has an understanding of how the world works economically, politically, socially, culturally, technologically and environmentally;
is outraged by social injustice;
participates in and contributes to the community at a range of levels from the local to the global:
is willing to act and live in such a way as to make the world a more sustainable place;
takes responsibility for his or her actions.  2
 

What Keeps a Global Citizen Awake at Night?

The growing gap between the rich and the poor 3
The social hierarchy, discrimination and hatred based on gender, ethnicity, religion, sexual orientation 4
The knowledge that human activities are exceeding the earth's capacity 5
The epic number of conflicts worldwide
The level of corruption and lack of transparency in governments
The reality that children all over the world are dying every minute.  They are also going to bed hungry at night, being deprived of an education and endangered by their environments.​


 1.  (This file is in the public domain in the United States because  it was solely created by NASA.. NASA copyright policy states the "NASA material in not protected by copyright...")
2. From Oxfam - What is Global Citizenship? - 1997.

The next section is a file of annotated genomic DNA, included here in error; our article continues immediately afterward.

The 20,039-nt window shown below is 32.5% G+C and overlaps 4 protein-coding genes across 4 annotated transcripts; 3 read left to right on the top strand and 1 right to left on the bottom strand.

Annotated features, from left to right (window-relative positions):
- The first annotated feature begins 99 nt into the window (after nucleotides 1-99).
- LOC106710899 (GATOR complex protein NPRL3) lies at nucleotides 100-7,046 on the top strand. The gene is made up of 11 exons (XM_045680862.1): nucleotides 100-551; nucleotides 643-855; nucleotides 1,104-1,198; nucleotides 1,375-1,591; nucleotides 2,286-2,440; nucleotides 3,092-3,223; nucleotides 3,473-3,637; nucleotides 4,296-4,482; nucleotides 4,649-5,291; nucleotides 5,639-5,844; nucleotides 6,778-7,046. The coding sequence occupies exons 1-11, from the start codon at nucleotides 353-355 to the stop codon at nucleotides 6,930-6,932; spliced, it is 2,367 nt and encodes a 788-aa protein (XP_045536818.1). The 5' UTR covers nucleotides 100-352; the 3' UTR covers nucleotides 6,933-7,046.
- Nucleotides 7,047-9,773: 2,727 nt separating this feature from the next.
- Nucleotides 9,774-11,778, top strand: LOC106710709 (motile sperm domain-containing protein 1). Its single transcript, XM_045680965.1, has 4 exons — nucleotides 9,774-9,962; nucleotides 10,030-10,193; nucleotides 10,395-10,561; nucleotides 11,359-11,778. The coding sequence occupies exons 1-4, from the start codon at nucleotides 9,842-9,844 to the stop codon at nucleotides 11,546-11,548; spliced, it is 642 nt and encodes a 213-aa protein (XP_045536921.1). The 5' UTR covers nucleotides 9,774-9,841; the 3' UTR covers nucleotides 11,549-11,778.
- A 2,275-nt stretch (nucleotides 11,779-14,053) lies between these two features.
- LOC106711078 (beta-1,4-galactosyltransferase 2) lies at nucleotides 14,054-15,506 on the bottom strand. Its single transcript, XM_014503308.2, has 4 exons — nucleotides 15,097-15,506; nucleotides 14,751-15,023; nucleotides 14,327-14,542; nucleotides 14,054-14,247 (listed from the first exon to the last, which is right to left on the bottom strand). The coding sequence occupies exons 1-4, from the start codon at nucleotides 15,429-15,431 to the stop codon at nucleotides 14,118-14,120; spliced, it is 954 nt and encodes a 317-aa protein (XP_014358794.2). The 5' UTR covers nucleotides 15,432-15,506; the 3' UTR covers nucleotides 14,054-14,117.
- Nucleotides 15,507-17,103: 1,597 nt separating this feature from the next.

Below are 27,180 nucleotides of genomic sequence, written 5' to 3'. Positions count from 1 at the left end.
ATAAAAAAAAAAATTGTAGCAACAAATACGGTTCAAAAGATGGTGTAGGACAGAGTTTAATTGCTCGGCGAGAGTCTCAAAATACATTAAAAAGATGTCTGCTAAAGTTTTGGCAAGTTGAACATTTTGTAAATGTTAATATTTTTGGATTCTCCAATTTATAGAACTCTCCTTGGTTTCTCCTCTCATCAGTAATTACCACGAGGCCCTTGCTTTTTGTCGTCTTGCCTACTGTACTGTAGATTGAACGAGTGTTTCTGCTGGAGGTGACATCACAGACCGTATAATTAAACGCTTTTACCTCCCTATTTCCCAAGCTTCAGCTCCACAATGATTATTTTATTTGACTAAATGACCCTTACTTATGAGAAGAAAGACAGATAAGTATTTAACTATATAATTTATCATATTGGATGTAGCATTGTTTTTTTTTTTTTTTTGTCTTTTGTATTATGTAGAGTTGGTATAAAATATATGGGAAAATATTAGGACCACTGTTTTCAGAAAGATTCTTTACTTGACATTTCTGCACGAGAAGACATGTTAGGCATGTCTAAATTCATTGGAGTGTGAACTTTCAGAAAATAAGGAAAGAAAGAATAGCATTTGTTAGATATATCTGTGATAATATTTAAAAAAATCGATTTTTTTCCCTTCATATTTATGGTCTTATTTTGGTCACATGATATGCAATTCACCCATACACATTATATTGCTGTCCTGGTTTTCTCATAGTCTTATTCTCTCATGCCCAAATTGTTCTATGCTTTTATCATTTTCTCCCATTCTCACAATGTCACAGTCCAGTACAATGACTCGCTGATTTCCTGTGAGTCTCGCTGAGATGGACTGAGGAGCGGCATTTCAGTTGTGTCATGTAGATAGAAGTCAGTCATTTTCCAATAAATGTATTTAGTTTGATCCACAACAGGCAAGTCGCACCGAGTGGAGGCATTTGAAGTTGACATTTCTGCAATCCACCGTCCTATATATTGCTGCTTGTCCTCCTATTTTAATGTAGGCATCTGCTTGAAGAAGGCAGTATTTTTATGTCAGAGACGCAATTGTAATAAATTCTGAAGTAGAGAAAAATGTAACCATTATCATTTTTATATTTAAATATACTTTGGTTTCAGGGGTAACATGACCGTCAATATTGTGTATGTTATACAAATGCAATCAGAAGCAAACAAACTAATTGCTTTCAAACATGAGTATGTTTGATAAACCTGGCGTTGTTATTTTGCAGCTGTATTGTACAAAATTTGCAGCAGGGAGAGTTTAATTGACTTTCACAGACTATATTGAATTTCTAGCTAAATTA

3.  Barbara C.Crosby, Leadership for Global Citizenship: Building Transnational Community, 1999, pp. 29-30.
4.  Ibid.
5.   Ibid.

The Spiritual and Corporal Works of Mercy

"THE SPIRITUAL AND CORPORAL WORKS OF MERCY, which draw religious from a life of contemplation, so far from separating them from the love of God, unite them more closely to Him and render them more valuable in His holy service." Catherine McAuley

THE SPIRITUAL WORKS OF MERCY have long been a part of the Christian tradition, appearing in the works of theologians and spiritual writers throughout history.  Just as Jesus attended to the spiritual well-being of those he ministered to, these Spiritual Works of Mercy guide us to "help our neighbor in their spiritual needs"